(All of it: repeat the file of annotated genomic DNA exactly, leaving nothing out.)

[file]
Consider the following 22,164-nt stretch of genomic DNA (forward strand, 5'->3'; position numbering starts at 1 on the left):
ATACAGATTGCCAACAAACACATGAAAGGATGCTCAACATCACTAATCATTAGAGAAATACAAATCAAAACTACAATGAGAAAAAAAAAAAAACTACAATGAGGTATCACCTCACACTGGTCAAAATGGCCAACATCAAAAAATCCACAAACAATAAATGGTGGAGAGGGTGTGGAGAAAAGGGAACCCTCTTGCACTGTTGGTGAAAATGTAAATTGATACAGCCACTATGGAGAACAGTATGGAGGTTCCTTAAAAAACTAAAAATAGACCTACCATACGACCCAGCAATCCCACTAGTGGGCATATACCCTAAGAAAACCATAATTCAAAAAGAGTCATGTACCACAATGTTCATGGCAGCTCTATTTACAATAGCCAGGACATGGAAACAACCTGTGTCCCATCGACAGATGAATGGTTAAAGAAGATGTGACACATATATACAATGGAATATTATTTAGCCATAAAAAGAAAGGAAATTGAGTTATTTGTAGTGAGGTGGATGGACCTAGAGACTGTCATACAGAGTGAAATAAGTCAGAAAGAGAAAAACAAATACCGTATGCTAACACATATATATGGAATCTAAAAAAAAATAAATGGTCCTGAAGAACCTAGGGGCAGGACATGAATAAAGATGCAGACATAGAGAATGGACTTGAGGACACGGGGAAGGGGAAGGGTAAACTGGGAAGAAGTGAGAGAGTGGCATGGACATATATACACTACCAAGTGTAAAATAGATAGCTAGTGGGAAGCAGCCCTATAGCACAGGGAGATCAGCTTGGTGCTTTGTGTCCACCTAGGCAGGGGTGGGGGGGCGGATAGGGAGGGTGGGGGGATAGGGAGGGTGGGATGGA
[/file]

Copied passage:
Consider the following 22,164-nt stretch of genomic DNA (forward strand, 5'->3'; position numbering starts at 1 on the left):
ATACAGATTGCCAACAAACACATGAAAGGATGCTCAACATCACTAATCATTAGAGAAATACAAATCAAAACTACAATGAGAAAAAAAAAAAAACTACAATGAGGTATCACCTCACACTGGTCAAAATGGCCAACATCAAAAAATCCACAAACAATAAATGGTGGAGAGGGTGTGGAGAAAAGGGAACCCTCTTGCACTGTTGGTGAAAATGTAAATTGATACAGCCACTATGGAGAACAGTATGGAGGTTCCTTAAAAAACTAAAAATAGACCTACCATACGACCCAGCAATCCCACTAGTGGGCATATACCCTAAGAAAACCATAATTCAAAAAGAGTCATGTACCACAATGTTCATGGCAGCTCTATTTACAATAGCCAGGACATGGAAACAACCTGTGTCCCATCGACAGATGAATGGTTAAAGAAGATGTGACACATATATACAATGGAATATTATTTAGCCATAAAAAGAAAGGAAATTGAGTTATTTGTAGTGAGGTGGATGGACCTAGAGACTGTCATACAGAGTGAAATAAGTCAGAAAGAGAAAAACAAATACCGTATGCTAACACATATATATGGAATCTAAAAAAAAATAAATGGTCCTGAAGAACCTAGGGGCAGGACATGAATAAAGATGCAGACATAGAGAATGGACTTGAGGACACGGGGAAGGGGAAGGGTAAACTGGGAAGAAGTGAGAGAGTGGCATGGACATATATACACTACCAAGTGTAAAATAGATAGCTAGTGGGAAGCAGCCCTATAGCACAGGGAGATCAGCTTGGTGCTTTGTGTCCACCTAGGCAGGGGTGGGGGGGCGGATAGGGAGGGTGGGGGGATAGGGAGGGTGGGATGGA